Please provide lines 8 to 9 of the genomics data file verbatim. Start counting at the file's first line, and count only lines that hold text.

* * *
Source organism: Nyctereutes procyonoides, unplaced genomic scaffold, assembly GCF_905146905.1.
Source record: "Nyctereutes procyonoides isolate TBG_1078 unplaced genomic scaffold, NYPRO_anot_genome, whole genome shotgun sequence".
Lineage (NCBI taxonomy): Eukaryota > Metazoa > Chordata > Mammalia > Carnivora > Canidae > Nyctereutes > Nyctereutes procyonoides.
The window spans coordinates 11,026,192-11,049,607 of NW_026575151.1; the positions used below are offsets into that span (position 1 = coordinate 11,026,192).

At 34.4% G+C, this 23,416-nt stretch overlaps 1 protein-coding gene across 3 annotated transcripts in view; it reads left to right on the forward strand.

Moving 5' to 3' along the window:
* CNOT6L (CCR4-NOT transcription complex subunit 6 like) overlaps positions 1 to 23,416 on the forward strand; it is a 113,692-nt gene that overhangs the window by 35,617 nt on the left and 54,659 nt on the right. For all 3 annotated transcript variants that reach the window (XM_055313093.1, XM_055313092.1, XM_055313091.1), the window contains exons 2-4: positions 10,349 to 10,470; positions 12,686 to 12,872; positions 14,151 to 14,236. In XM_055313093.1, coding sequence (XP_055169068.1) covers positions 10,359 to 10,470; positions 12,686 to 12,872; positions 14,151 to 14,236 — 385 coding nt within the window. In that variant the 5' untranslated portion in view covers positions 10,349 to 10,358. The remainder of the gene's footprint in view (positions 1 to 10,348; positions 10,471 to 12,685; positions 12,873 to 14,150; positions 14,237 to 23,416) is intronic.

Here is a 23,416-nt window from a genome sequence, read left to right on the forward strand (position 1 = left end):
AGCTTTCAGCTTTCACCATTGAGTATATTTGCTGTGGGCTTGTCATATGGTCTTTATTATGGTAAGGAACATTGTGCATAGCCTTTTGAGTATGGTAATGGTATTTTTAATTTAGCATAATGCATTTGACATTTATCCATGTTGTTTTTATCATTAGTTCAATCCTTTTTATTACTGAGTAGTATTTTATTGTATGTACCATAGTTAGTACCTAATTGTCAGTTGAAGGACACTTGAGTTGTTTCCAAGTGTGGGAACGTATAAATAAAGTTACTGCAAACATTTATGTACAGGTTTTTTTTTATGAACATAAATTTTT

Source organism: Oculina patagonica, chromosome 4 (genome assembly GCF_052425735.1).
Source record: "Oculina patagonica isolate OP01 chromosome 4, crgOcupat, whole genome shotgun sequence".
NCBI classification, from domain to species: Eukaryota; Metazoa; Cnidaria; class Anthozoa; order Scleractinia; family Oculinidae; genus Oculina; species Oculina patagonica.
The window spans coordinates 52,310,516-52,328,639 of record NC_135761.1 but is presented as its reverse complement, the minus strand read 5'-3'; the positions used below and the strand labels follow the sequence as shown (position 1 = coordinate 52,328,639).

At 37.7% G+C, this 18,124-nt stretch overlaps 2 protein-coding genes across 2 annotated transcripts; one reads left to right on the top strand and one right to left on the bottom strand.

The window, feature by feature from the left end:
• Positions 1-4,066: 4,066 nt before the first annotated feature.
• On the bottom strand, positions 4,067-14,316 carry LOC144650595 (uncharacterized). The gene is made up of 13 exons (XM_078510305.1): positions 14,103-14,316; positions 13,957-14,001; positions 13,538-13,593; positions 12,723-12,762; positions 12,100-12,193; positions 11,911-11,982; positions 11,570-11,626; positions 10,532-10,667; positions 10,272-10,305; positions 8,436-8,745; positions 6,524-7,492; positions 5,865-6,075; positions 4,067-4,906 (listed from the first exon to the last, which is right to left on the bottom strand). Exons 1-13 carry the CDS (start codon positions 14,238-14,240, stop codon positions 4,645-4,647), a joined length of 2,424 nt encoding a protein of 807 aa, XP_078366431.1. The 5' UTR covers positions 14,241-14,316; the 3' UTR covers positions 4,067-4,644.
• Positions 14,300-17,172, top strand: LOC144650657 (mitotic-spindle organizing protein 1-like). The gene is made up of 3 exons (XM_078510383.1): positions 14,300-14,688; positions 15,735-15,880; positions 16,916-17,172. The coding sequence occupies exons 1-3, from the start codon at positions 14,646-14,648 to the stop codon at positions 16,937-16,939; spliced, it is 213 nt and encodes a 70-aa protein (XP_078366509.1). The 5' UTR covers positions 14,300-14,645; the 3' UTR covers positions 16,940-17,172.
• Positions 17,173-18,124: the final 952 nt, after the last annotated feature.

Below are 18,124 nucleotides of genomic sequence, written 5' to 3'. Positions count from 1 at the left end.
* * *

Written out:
Here is a 23,416-nt window from a genome sequence, read left to right on the forward strand (position 1 = left end):
AGCTTTCAGCTTTCACCATTGAGTATATTTGCTGTGGGCTTGTCATATGGTCTTTATTATGGTAAGGAACATTGTGCATAGCCTTTTGAGTATGGTAATGGTATTTTTAATTTAGCATAATGCATTTGACATTTATCCATGTTGTTTTTATCATTAGTTCAATCCTTTTTATTACTGAGTAGTATTTTATTGTATGTACCATAGTTAGTACCTAATTGTCAGTTGAAGGACACTTGAGTTGTTTCCAAGTGTGGGAACGTATAAATAAAGTTACTGCAAACATTTATGTACAGGTTTTTTTTTATGAACATAAATTTTT